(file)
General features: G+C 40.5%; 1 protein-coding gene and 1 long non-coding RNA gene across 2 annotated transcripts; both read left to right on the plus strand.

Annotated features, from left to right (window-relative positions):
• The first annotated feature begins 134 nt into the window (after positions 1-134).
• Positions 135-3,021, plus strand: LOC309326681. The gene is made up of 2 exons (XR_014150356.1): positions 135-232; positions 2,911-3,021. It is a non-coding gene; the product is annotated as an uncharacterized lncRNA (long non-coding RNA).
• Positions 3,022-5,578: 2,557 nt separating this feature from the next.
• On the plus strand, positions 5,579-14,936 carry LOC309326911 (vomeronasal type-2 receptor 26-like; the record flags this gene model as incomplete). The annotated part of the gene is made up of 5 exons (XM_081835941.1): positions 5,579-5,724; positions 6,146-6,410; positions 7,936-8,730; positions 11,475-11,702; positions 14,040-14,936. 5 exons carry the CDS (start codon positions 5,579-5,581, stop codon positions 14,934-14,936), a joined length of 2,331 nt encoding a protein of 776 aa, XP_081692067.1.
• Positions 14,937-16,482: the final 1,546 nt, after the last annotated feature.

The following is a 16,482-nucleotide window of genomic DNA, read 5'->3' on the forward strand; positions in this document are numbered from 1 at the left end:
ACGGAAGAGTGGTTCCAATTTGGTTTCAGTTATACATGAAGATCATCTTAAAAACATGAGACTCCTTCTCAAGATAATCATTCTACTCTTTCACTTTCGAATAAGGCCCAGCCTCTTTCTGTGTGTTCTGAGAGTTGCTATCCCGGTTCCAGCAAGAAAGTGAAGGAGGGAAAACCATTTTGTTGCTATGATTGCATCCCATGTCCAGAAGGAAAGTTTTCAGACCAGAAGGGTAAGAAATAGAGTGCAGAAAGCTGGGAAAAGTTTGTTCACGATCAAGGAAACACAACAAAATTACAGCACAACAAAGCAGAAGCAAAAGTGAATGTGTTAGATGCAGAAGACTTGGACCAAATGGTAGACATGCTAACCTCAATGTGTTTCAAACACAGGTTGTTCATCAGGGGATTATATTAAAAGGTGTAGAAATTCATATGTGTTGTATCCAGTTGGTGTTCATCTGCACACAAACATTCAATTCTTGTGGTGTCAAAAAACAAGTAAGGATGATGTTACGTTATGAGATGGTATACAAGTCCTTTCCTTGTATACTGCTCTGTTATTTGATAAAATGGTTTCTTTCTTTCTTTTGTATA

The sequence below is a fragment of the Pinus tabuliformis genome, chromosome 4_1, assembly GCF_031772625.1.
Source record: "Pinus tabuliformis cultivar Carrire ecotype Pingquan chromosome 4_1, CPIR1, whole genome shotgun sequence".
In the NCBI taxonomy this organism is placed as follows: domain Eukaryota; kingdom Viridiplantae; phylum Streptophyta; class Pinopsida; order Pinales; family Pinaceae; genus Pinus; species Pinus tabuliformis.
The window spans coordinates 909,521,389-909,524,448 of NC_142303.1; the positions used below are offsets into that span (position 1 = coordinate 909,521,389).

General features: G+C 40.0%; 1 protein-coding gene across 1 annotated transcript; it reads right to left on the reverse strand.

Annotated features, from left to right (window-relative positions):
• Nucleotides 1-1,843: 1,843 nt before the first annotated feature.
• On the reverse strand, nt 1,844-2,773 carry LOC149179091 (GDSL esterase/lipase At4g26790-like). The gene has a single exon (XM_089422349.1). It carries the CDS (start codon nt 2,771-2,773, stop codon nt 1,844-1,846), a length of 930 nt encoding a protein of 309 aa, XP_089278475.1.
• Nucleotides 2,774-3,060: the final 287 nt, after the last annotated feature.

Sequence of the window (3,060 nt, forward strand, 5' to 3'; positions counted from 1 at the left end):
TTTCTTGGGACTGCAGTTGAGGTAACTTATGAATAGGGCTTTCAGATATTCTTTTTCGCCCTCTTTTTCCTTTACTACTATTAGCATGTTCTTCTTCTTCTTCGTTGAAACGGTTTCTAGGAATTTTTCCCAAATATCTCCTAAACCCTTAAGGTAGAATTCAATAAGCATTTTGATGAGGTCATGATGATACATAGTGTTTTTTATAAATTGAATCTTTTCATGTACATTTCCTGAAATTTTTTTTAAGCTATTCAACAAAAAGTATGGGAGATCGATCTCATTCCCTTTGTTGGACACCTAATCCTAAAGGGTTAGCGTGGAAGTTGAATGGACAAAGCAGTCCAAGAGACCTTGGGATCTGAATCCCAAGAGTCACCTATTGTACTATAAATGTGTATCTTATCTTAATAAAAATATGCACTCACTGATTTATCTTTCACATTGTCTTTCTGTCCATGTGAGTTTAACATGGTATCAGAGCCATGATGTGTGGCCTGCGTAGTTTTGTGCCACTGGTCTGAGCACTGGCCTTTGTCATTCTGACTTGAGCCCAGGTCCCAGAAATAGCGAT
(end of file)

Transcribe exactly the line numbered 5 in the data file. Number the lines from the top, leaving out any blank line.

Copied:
• Positions 3,022-5,578: 2,557 nt separating this feature from the next.